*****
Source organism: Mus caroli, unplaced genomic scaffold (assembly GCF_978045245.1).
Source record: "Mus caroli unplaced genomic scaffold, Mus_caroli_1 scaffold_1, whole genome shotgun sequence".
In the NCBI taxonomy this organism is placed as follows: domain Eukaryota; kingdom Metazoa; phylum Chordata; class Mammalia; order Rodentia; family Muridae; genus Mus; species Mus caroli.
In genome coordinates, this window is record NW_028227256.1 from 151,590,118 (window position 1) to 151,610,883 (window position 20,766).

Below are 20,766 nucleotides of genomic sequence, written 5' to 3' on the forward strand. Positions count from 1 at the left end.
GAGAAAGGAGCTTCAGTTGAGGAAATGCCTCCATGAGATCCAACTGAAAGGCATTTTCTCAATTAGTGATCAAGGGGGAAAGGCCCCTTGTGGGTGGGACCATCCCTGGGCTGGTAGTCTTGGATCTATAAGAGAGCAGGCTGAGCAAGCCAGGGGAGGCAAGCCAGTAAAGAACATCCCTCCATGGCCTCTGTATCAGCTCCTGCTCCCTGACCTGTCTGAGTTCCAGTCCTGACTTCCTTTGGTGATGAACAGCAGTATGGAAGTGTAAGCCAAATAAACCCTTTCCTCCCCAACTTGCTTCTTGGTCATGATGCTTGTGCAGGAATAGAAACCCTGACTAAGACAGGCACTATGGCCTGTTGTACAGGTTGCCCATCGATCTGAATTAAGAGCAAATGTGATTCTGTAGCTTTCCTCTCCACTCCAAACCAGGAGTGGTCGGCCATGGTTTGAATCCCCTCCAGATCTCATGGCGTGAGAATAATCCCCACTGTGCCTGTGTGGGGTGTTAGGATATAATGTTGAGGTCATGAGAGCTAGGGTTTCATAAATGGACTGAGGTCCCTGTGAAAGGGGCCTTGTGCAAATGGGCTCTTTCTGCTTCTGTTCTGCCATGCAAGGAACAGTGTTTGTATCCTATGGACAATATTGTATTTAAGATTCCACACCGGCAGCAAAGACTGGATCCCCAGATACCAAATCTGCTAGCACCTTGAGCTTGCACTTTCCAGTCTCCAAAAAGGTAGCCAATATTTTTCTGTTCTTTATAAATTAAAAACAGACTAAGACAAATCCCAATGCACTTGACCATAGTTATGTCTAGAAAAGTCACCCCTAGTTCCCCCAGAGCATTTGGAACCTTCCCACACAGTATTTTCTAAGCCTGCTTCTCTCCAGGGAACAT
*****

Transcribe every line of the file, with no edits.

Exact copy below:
Source organism: Mus caroli, unplaced genomic scaffold (assembly GCF_978045245.1).
Source record: "Mus caroli unplaced genomic scaffold, Mus_caroli_1 scaffold_1, whole genome shotgun sequence".
In the NCBI taxonomy this organism is placed as follows: domain Eukaryota; kingdom Metazoa; phylum Chordata; class Mammalia; order Rodentia; family Muridae; genus Mus; species Mus caroli.
In genome coordinates, this window is record NW_028227256.1 from 151,590,118 (window position 1) to 151,610,883 (window position 20,766).

Below are 20,766 nucleotides of genomic sequence, written 5' to 3' on the forward strand. Positions count from 1 at the left end.
GAGAAAGGAGCTTCAGTTGAGGAAATGCCTCCATGAGATCCAACTGAAAGGCATTTTCTCAATTAGTGATCAAGGGGGAAAGGCCCCTTGTGGGTGGGACCATCCCTGGGCTGGTAGTCTTGGATCTATAAGAGAGCAGGCTGAGCAAGCCAGGGGAGGCAAGCCAGTAAAGAACATCCCTCCATGGCCTCTGTATCAGCTCCTGCTCCCTGACCTGTCTGAGTTCCAGTCCTGACTTCCTTTGGTGATGAACAGCAGTATGGAAGTGTAAGCCAAATAAACCCTTTCCTCCCCAACTTGCTTCTTGGTCATGATGCTTGTGCAGGAATAGAAACCCTGACTAAGACAGGCACTATGGCCTGTTGTACAGGTTGCCCATCGATCTGAATTAAGAGCAAATGTGATTCTGTAGCTTTCCTCTCCACTCCAAACCAGGAGTGGTCGGCCATGGTTTGAATCCCCTCCAGATCTCATGGCGTGAGAATAATCCCCACTGTGCCTGTGTGGGGTGTTAGGATATAATGTTGAGGTCATGAGAGCTAGGGTTTCATAAATGGACTGAGGTCCCTGTGAAAGGGGCCTTGTGCAAATGGGCTCTTTCTGCTTCTGTTCTGCCATGCAAGGAACAGTGTTTGTATCCTATGGACAATATTGTATTTAAGATTCCACACCGGCAGCAAAGACTGGATCCCCAGATACCAAATCTGCTAGCACCTTGAGCTTGCACTTTCCAGTCTCCAAAAAGGTAGCCAATATTTTTCTGTTCTTTATAAATTAAAAACAGACTAAGACAAATCCCAATGCACTTGACCATAGTTATGTCTAGAAAAGTCACCCCTAGTTCCCCCAGAGCATTTGGAACCTTCCCACACAGTATTTTCTAAGCCTGCTTCTCTCCAGGGAACAT